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Monday, August 27, 2018

Army cruise

Last week, David and I had the opportunity to take an overnight cruise on the Army Corps tug, Mississippi. David works for the Corps, and this perk is opened to a few employees every few years. We jumped at the chance, and on Friday I got off work early and walked over to meet David at his office (we live just five blocks from his workplace, and yes, I'm jealous of his commute). About thirty people were on this cruise, and David knew about half. We took a charter bus to Morgan City, where we boarded the tug.
 The Motor Vehicle Mississippi is the largest tug in the world, and it sleeps 120!

We were shown to our cabin...

... then joined the rest of the passengers downstairs for a safety briefing. We spent a few minutes exploring the decks before the welcome social began. We boarded the vessel on the Achafalaya River, and I was enjoying the wildlife on the banks. Not only were the pelicans and herons plentiful, there were several alligators swimming out of the way of the boat! We finally went back in to get some food and wine. I was starving after a ten mile workout that morning, so I filled up on appetizers even though I knew dinner was coming in just a few minutes. I was pretty sure I could eat again. While we socialized, we left the Achafalaya River and entered the Gulf Intracoastal Waterway.

Maneuvering the Bayou Boeuf locks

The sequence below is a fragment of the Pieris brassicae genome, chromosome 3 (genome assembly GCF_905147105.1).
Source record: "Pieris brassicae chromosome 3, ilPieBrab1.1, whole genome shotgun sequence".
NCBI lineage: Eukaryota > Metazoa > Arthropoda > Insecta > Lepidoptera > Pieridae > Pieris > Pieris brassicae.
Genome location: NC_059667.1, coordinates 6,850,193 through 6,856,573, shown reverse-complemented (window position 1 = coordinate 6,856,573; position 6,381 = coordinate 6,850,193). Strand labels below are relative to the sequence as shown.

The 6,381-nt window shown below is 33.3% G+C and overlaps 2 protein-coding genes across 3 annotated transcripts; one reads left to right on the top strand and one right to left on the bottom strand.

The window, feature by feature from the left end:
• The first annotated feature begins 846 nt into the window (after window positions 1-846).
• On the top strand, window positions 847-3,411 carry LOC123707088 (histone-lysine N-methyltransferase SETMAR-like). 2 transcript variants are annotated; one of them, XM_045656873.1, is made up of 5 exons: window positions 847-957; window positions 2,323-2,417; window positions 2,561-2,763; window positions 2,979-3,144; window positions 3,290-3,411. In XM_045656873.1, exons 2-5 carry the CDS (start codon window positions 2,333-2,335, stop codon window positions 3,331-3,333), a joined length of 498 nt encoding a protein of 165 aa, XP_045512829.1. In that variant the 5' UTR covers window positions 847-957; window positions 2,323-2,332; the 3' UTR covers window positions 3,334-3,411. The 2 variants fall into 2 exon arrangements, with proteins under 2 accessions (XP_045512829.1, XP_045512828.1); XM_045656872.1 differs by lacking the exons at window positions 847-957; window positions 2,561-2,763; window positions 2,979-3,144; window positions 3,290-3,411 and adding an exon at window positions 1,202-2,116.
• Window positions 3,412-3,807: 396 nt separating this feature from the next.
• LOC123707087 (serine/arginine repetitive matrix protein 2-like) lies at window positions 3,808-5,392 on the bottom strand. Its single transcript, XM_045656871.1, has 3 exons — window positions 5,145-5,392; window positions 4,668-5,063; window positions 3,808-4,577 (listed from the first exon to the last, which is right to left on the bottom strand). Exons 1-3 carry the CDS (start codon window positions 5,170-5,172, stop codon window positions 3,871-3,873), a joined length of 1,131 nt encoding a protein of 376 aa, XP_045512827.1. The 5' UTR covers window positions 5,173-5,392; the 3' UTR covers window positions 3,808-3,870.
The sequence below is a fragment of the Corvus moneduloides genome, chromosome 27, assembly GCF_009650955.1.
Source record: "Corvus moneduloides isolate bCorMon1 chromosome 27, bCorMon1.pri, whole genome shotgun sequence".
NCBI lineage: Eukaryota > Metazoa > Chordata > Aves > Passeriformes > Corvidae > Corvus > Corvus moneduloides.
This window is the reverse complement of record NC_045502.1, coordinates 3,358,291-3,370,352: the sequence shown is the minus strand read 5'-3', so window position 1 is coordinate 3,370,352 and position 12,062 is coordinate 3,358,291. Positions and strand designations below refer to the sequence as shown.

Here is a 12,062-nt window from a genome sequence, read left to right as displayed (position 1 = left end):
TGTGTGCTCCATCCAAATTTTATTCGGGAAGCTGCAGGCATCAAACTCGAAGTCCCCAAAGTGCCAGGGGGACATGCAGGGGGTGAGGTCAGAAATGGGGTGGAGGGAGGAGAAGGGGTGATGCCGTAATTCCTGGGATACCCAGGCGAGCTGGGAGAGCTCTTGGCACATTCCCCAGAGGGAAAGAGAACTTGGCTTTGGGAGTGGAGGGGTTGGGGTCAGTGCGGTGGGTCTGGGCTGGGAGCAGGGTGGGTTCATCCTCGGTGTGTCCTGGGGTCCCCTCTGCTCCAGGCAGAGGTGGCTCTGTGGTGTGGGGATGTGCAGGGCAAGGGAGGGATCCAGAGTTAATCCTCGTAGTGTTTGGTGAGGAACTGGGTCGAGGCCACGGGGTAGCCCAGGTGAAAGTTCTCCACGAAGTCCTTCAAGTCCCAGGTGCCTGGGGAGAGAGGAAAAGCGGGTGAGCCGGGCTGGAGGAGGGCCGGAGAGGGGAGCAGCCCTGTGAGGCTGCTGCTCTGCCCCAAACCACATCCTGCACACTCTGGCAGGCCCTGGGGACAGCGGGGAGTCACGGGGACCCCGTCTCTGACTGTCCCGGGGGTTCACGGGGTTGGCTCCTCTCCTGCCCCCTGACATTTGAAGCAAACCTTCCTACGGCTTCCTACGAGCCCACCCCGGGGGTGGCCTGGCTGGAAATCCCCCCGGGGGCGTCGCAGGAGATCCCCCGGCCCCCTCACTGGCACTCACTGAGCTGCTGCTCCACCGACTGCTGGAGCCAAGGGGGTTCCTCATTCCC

The GIWW is shipping channel designed for commercial barges to travel inland (from Texas to Florida). Some of it is manmade, while the rest is existing canals and bayous, dredged to a depth of 12 feet. Locks mark the entrances and exits to various waterways (we passed two on the trip, including the narrow Algiers lock as we entered the Mississippi River).

As you can see, the Algiers lock is a much tighter fit than the Bayou Boeuf lock!

Here are the lock gates opening

I had a chance to meet and converse with several of David's coworkers, including at dinner, which was delicious (my appetizers didn't diminish my enjoyment of dinner!). After dinner, we all went up to the pilot house, where we alternately sat under the stars and made the pilot's life miserable. I can't imagine he loves putting up with a boatload of tipsy brass and drunk underlings while trying to drive a boat. But it was beautiful up there at night, with a bright moon and stars.
In the pilot house
We were probably the first to bed, and the slow movement of the boat had me sleeping like a log! We woke up early enough to watch the approach to New Orleans. It's crazy that there are cows and alligators hanging out under the shadow of the skyline.

After breakfast the next day, we went back on deck to watch the locks open as we left the GIWW and headed downstream on the Mississippi.
The mighty Mississippi!